Feminism to me is to be seen and judged based on my ability, personality, and charms. I beg that the world should not change my identity to fit the "girl stereotypes".

At work, I wish to be respected based on my ability to work and paid based on my talent and hard work. Outside of work, I want to express myself as someone with unique individuality. That includes my tendency to wear what I want to wear, how I style my hair, what I choose to do in my free time. Simply put, if guys can get away with many things with the "boys-will-be-boys" card, why is it so hard to let women be just as free? Mind you that this is the reality women have to live in in 2021.

Historically speaking, we have come a long way. In university, I started noticing women in academia. I learned a lot from female CEOs that I befriended and women entrepreneurs. During my time studying classical studies, I watched slides of empowering women whose thinking was more advance than the people of their time. Have you ever heard of Queen Hatshepsut, whose history was close to being completely erased or known in Latin as damnatio memoriae? Her legacy is almost unknown to the modern world because she acted as a Pharaoh, a role typically held by an Egyptian male of royal blood. Pretty unfair considering that during her rulings, she left a legacy of improved trade and economy. Cleopatra was a ruler who used her intelligence and charisma to create alliances. Sappho, a female poet who unapologetically wrote down many inspirations that expresses desires between women.

The women from the history of antiquities and new acquaintances empowered me to be a confident woman. Seeing them defined their own roles in society, not being afraid to use path their ways even as it was not common in their times, were the help I needed to define myself. As a result, I manage to break free from the thinking that I need to fit all the checkboxes to qualify as a woman.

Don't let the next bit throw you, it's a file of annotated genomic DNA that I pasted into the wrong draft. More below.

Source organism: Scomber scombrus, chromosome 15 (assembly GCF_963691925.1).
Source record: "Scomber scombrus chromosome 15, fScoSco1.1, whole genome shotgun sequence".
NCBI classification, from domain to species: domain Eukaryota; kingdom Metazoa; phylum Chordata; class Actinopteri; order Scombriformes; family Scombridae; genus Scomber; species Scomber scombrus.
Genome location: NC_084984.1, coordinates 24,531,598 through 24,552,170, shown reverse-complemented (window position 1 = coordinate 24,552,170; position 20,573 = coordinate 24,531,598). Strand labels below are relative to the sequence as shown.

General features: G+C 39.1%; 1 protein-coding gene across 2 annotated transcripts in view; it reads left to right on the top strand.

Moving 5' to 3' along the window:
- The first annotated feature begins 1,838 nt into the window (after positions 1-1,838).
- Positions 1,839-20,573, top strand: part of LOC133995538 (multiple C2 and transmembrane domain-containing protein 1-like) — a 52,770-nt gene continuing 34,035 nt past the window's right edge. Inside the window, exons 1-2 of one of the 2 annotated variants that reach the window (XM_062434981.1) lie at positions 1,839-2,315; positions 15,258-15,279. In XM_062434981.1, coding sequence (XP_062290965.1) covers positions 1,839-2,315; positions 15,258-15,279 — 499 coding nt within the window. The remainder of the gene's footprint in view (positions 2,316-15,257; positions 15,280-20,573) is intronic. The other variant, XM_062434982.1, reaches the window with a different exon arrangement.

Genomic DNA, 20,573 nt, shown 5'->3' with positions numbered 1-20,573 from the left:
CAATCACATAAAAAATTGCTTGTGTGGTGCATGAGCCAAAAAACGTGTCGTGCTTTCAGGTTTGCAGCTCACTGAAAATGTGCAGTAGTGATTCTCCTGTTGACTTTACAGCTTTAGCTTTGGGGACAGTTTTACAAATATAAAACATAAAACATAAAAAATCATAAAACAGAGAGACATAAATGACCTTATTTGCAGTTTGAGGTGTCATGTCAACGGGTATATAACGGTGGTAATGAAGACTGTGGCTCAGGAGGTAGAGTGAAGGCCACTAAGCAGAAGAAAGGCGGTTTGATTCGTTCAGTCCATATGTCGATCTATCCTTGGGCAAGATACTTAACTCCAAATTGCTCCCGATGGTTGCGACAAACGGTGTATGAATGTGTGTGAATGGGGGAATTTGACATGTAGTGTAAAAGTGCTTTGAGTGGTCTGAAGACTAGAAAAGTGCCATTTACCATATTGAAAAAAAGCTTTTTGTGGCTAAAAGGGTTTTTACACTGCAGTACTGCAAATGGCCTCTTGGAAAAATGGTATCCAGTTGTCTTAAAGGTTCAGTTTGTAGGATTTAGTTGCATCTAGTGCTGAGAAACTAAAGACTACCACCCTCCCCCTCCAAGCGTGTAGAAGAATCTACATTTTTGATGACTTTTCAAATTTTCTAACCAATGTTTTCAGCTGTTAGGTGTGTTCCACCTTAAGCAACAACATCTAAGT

What is NOT Feminism According to the Tomboy Misfit

I need to emphasize that the word "feminism" does not mean that I want to rule over men. I simply want to be regarded as an equal.

It might sound sad, but I need to know that in the workplace, I can advance as far as my male counterpart does. That, I am entitled to receive the same wage as guys for the same workload. My simple wish is for the world to treat females AND people whose genders are part of the gender minority with equality in the workplace.

And please, give us the platform for more representation in politics and law. I am not saying this to elevate women to get high-paying jobs. We want to feel safe knowing that policymakers that enact laws regarding our genders can consider our points of view. It is tiring to have words put into our mouths by privileged, cis-gendered males that know nothing about what we have to go through as women.

Reassure me that we, as women, can be ourselves without having our interest boxed into, "You are x gender, which means you must like y." For instance, if a cis-gendered male becomes a chef or designer, the world would shower them with praises. If women do weightlifting or martial arts, suddenly the world raises its objection. When I was a little girl, this kind of restriction makes me hate being a woman. It is as if the world was mold to fit men's convenience, and there is no place for their female counterparts.

While we are on that topic, convince us, women, that we have the right to love who we want to love. Respect our conscious choice for the roles we play in our relationship with our partner - whether conventional or otherwise. An example, just because we are women, we can only love a strong, macho man with toxic masculinity traits. We have the right to love who we want, regardless of gender, religion, and gender roles, so long as we fit each other. Males can have more liberty in sex, but when women prefer one-night stands than settling in the comfort of a relationship, the woman is deemed "promiscuous."

To close this out, please see the double standards the world has assigned to us and understand that women are not just babymaking machines. We have our own needs, aspiration, and dreams. I hope to send out a message for fellow women to be confident in rocking their unique selves. You are entitled to celebrate your individuality and shoot for the stars. Together, we will make the sky is the limit for all females - current and future.


bottom of page